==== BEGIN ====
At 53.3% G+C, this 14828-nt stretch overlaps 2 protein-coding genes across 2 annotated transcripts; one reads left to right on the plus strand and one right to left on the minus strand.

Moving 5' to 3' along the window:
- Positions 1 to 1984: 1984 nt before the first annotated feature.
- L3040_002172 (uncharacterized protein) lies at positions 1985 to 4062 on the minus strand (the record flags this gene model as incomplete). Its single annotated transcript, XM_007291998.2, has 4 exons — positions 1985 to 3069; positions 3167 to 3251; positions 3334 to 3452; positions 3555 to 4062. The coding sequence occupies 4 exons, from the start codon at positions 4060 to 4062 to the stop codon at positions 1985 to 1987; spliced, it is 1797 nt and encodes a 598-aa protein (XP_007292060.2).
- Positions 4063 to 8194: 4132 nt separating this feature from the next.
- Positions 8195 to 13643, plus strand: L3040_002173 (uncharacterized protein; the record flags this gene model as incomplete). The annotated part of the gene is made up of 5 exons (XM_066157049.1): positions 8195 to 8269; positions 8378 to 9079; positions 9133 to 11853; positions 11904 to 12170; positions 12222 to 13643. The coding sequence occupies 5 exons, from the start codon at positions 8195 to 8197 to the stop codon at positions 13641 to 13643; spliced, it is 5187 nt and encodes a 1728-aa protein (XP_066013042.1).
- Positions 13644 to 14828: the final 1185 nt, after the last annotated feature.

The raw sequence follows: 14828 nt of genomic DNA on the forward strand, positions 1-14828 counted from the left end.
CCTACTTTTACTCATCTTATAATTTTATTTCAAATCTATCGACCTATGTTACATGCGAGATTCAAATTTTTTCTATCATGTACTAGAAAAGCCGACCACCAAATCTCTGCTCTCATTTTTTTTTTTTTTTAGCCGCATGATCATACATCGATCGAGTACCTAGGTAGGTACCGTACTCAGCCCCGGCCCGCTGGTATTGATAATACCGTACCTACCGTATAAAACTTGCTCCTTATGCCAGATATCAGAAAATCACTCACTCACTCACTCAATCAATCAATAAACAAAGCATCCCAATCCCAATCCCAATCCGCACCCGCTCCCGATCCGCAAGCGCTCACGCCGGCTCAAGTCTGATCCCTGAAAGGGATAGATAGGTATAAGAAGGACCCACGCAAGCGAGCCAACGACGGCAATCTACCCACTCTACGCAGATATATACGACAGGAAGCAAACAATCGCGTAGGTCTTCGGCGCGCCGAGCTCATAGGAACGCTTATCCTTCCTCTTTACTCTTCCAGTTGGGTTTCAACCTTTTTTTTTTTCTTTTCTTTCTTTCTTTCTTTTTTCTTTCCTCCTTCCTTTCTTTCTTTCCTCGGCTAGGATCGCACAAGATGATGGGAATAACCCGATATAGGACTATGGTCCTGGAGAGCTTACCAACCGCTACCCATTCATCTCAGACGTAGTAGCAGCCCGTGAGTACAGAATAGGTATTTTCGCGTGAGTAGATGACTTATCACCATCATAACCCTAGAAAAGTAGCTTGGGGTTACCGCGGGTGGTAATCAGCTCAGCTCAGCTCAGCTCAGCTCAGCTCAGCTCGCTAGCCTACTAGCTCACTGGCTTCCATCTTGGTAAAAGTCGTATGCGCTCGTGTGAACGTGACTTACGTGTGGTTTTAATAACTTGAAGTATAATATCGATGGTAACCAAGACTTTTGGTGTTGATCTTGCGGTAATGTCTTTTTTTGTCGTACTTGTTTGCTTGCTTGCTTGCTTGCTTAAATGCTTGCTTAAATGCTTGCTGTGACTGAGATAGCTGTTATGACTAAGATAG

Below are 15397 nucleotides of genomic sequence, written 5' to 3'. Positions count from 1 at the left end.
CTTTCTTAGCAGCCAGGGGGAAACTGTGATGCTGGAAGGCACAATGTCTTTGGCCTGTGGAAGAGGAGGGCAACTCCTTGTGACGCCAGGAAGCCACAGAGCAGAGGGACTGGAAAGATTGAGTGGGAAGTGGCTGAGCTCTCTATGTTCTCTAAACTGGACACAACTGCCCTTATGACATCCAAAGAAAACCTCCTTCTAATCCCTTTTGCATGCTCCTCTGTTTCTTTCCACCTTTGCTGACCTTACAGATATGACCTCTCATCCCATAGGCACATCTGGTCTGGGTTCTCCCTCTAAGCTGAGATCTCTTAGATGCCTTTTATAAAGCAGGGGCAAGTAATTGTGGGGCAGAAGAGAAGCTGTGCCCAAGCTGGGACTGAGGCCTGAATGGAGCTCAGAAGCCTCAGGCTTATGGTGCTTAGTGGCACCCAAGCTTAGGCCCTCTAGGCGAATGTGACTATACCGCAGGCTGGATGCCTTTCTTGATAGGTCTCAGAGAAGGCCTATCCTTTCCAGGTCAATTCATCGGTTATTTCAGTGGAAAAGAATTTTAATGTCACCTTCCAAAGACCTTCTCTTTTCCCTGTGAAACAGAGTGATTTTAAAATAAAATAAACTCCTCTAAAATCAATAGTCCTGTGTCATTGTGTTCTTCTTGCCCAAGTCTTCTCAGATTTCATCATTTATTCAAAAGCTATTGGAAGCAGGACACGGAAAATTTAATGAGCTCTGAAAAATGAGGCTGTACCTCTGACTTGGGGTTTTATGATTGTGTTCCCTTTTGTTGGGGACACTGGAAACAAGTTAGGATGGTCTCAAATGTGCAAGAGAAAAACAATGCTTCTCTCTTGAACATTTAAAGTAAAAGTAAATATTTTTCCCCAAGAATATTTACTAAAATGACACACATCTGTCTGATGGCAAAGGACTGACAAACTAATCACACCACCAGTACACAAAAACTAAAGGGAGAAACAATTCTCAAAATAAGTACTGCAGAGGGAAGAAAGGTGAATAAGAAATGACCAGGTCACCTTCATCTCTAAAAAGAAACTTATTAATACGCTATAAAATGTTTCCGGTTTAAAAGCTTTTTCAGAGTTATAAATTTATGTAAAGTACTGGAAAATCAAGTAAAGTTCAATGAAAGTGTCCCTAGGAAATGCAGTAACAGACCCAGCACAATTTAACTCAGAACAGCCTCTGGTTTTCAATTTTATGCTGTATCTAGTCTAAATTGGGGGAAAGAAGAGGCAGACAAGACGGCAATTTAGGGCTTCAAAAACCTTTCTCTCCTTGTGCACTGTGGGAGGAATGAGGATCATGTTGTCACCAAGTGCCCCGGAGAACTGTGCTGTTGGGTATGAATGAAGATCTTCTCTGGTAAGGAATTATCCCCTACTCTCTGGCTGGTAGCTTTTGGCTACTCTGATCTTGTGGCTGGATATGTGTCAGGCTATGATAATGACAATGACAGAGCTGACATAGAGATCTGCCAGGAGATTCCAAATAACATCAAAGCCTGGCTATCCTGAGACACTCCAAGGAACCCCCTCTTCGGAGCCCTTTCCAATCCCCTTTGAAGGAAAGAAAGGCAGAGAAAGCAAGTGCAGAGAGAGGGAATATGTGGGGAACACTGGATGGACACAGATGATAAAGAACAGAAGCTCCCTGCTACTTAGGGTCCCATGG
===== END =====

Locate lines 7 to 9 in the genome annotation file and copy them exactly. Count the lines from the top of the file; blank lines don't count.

- Positions 13644 to 14828: the final 1185 nt, after the last annotated feature.

The raw sequence follows: 14828 nt of genomic DNA on the forward strand, positions 1-14828 counted from the left end.
CCTACTTTTACTCATCTTATAATTTTATTTCAAATCTATCGACCTATGTTACATGCGAGATTCAAATTTTTTCTATCATGTACTAGAAAAGCCGACCACCAAATCTCTGCTCTCATTTTTTTTTTTTTTTAGCCGCATGATCATACATCGATCGAGTACCTAGGTAGGTACCGTACTCAGCCCCGGCCCGCTGGTATTGATAATACCGTACCTACCGTATAAAACTTGCTCCTTATGCCAGATATCAGAAAATCACTCACTCACTCACTCAATCAATCAATAAACAAAGCATCCCAATCCCAATCCCAATCCGCACCCGCTCCCGATCCGCAAGCGCTCACGCCGGCTCAAGTCTGATCCCTGAAAGGGATAGATAGGTATAAGAAGGACCCACGCAAGCGAGCCAACGACGGCAATCTACCCACTCTACGCAGATATATACGACAGGAAGCAAACAATCGCGTAGGTCTTCGGCGCGCCGAGCTCATAGGAACGCTTATCCTTCCTCTTTACTCTTCCAGTTGGGTTTCAACCTTTTTTTTTTTCTTTTCTTTCTTTCTTTCTTTTTTCTTTCCTCCTTCCTTTCTTTCTTTCCTCGGCTAGGATCGCACAAGATGATGGGAATAACCCGATATAGGACTATGGTCCTGGAGAGCTTACCAACCGCTACCCATTCATCTCAGACGTAGTAGCAGCCCGTGAGTACAGAATAGGTATTTTCGCGTGAGTAGATGACTTATCACCATCATAACCCTAGAAAAGTAGCTTGGGGTTACCGCGGGTGGTAATCAGCTCAGCTCAGCTCAGCTCAGCTCAGCTCAGCTCGCTAGCCTACTAGCTCACTGGCTTCCATCTTGGTAAAAGTCGTATGCGCTCGTGTGAACGTGACTTACGTGTGGTTTTAATAACTTGAAGTATAATATCGATGGTAACCAAGACTTTTGGTGTTGATCTTGCGGTAATGTCTTTTTTTGTCGTACTTGTTTGCTTGCTTGCTTGCTTGCTTAAATGCTTGCTTAAATGCTTGCTGTGACTGAGATAGCTGTTATGACTAAGATAG